GroundWinds is a technology demonstration project for a prototype spaceflight instrument that would provide global wind data.

The University of New Hampshire, Michigan Aerospace Corporation, and Mount Washington Observatory are currently operating a new type of wind sensor in the Mount Washington Valley. This project known as GroundWinds, measures winds from the ground up to around 40,000 feet by using a lidar system.

IMAGE: Research includes studies of clear air turbulence, cloud and aerosol influences on climate, severe weather forecasting, and air quality.

Lidar is actually an acronym for “LIght Detection And Ranging.” It can be thought of as a laser radar. Radar utilizes radio waves to make its measurements, as opposed to lidar, which uses laser light.

A basic lidar instrument is made up of a laser source, telescope, and detection system. A laser pulse is emitted into the atmosphere, scatters off of the air molecules and aerosols and returns through the telescope system. The detection system collects the light, and analyzes the data to determine the wind velocity, air temperature, and air density.

IMAGE: 532nm 5W 10Hz Pulsed Laser Beam

For the detection system to analyze the data, the Doppler effect is used. The Doppler effect is characterized by a change in wavelength (and frequency) of a wave due to the motion of either the source or receiver of the waves.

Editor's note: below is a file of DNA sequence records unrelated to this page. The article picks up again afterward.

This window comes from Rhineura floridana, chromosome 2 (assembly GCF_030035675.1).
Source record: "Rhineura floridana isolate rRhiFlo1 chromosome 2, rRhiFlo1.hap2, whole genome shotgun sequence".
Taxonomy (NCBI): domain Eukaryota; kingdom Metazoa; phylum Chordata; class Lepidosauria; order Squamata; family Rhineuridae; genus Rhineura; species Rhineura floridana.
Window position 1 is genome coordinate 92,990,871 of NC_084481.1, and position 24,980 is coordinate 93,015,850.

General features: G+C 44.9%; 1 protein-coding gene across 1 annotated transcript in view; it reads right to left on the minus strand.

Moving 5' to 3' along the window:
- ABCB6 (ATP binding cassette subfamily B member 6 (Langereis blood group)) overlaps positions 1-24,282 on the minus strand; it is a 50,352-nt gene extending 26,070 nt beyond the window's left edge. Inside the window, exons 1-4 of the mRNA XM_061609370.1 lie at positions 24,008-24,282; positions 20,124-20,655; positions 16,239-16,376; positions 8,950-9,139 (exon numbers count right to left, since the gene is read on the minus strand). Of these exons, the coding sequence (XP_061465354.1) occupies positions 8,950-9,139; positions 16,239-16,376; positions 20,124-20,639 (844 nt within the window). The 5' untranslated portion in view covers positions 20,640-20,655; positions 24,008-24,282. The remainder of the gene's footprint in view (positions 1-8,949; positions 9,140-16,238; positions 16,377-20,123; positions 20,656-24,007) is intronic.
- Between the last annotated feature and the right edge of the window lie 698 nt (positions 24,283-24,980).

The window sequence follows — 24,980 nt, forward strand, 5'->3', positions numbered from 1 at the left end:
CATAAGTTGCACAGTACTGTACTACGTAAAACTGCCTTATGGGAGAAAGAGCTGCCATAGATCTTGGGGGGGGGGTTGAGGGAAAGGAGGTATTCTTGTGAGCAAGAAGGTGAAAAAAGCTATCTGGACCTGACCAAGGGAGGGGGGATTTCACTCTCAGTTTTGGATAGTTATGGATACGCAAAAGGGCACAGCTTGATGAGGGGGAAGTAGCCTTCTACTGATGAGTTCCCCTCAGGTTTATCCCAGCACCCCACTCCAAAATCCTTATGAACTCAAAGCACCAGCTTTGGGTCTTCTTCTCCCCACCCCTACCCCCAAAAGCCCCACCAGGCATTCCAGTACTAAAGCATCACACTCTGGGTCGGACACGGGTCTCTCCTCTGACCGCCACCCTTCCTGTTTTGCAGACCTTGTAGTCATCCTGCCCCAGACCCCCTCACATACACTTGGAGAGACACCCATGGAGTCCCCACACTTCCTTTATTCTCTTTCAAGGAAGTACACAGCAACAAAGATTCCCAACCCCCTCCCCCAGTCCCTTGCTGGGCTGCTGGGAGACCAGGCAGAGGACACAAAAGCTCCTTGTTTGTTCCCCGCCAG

In a lidar system, the laser light which is characterized by a light wavelength, experiences this wavelength shift as the light scatters off of the moving air molecules or aerosols in the atmosphere. By comparing the incoming and outgoing laser pulses, you can determine the magnitude of the Doppler shift, and convert this into a velocity number.

IMAGE: Phil Dunphy, UNH, Jane Pavlich, MAC, Michelle Day, MWO

Currently, the wind data used by national forecasting offices around the world come from just 900 stations. These stations are concentrated in the mid latitudes and coverage over the oceans is limited to the few island nations that launch weather balloons.

With the successful demonstration of GroundWinds, satellites equipped with lidar technology can collect wind speed and direction for the entire planet. The additional data will significantly improve weather forecasting, bringing the same level of accuracy to the 5-7 day forecast as currently exists in the 2-3 day forecast.

More importantly, however, is the positive impact that better wind data will have on our ability to predict the path of hurricanes, the development of Nor’easters, and other extreme weather events.